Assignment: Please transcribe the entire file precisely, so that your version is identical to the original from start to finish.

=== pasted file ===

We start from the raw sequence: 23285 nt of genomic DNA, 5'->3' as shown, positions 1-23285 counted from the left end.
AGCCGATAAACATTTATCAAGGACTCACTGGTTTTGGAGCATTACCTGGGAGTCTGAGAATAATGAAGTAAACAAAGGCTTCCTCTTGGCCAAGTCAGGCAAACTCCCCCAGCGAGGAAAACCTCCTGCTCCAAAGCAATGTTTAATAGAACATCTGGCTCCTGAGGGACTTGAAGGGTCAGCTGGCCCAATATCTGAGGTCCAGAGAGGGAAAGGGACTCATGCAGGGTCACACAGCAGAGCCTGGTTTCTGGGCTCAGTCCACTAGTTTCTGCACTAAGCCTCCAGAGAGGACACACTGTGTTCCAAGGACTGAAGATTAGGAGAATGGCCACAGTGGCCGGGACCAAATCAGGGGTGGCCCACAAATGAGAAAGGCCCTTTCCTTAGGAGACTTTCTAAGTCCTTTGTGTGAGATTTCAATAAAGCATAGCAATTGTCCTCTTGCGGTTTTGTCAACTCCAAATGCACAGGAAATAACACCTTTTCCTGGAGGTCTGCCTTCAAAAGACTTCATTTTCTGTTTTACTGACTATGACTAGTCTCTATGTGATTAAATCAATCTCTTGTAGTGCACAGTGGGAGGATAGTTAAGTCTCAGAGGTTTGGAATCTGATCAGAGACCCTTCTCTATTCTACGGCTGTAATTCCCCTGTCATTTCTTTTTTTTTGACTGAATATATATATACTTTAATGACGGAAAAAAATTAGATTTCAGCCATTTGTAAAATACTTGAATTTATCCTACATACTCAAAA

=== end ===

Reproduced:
We start from the raw sequence: 23285 nt of genomic DNA, 5'->3' as shown, positions 1-23285 counted from the left end.
AGCCGATAAACATTTATCAAGGACTCACTGGTTTTGGAGCATTACCTGGGAGTCTGAGAATAATGAAGTAAACAAAGGCTTCCTCTTGGCCAAGTCAGGCAAACTCCCCCAGCGAGGAAAACCTCCTGCTCCAAAGCAATGTTTAATAGAACATCTGGCTCCTGAGGGACTTGAAGGGTCAGCTGGCCCAATATCTGAGGTCCAGAGAGGGAAAGGGACTCATGCAGGGTCACACAGCAGAGCCTGGTTTCTGGGCTCAGTCCACTAGTTTCTGCACTAAGCCTCCAGAGAGGACACACTGTGTTCCAAGGACTGAAGATTAGGAGAATGGCCACAGTGGCCGGGACCAAATCAGGGGTGGCCCACAAATGAGAAAGGCCCTTTCCTTAGGAGACTTTCTAAGTCCTTTGTGTGAGATTTCAATAAAGCATAGCAATTGTCCTCTTGCGGTTTTGTCAACTCCAAATGCACAGGAAATAACACCTTTTCCTGGAGGTCTGCCTTCAAAAGACTTCATTTTCTGTTTTACTGACTATGACTAGTCTCTATGTGATTAAATCAATCTCTTGTAGTGCACAGTGGGAGGATAGTTAAGTCTCAGAGGTTTGGAATCTGATCAGAGACCCTTCTCTATTCTACGGCTGTAATTCCCCTGTCATTTCTTTTTTTTTGACTGAATATATATATACTTTAATGACGGAAAAAAATTAGATTTCAGCCATTTGTAAAATACTTGAATTTATCCTACATACTCAAAA